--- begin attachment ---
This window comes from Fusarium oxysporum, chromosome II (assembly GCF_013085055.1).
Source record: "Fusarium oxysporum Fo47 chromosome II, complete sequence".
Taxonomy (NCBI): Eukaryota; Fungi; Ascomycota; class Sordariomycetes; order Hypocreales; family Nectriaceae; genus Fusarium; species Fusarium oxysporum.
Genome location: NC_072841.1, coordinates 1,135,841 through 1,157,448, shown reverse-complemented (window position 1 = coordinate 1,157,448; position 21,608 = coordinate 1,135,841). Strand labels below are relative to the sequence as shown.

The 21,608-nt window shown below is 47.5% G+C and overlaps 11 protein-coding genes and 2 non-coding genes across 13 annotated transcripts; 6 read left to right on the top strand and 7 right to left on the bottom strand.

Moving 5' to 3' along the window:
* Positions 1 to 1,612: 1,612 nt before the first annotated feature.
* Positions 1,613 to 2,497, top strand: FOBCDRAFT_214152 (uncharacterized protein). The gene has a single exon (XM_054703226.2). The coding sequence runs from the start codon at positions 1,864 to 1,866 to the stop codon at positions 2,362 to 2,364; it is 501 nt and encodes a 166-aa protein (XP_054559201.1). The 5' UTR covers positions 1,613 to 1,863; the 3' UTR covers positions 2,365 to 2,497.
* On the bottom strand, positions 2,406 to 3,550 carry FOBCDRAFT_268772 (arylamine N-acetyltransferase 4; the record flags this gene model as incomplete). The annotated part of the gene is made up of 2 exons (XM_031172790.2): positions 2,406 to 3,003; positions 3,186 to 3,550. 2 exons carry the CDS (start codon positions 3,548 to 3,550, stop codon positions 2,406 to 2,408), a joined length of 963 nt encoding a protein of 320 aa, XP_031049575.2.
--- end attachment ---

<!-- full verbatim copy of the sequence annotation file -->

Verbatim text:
This window comes from Fusarium oxysporum, chromosome II (assembly GCF_013085055.1).
Source record: "Fusarium oxysporum Fo47 chromosome II, complete sequence".
Taxonomy (NCBI): Eukaryota; Fungi; Ascomycota; class Sordariomycetes; order Hypocreales; family Nectriaceae; genus Fusarium; species Fusarium oxysporum.
Genome location: NC_072841.1, coordinates 1,135,841 through 1,157,448, shown reverse-complemented (window position 1 = coordinate 1,157,448; position 21,608 = coordinate 1,135,841). Strand labels below are relative to the sequence as shown.

The 21,608-nt window shown below is 47.5% G+C and overlaps 11 protein-coding genes and 2 non-coding genes across 13 annotated transcripts; 6 read left to right on the top strand and 7 right to left on the bottom strand.

Moving 5' to 3' along the window:
* Positions 1 to 1,612: 1,612 nt before the first annotated feature.
* Positions 1,613 to 2,497, top strand: FOBCDRAFT_214152 (uncharacterized protein). The gene has a single exon (XM_054703226.2). The coding sequence runs from the start codon at positions 1,864 to 1,866 to the stop codon at positions 2,362 to 2,364; it is 501 nt and encodes a 166-aa protein (XP_054559201.1). The 5' UTR covers positions 1,613 to 1,863; the 3' UTR covers positions 2,365 to 2,497.
* On the bottom strand, positions 2,406 to 3,550 carry FOBCDRAFT_268772 (arylamine N-acetyltransferase 4; the record flags this gene model as incomplete). The annotated part of the gene is made up of 2 exons (XM_031172790.2): positions 2,406 to 3,003; positions 3,186 to 3,550. 2 exons carry the CDS (start codon positions 3,548 to 3,550, stop codon positions 2,406 to 2,408), a joined length of 963 nt encoding a protein of 320 aa, XP_031049575.2.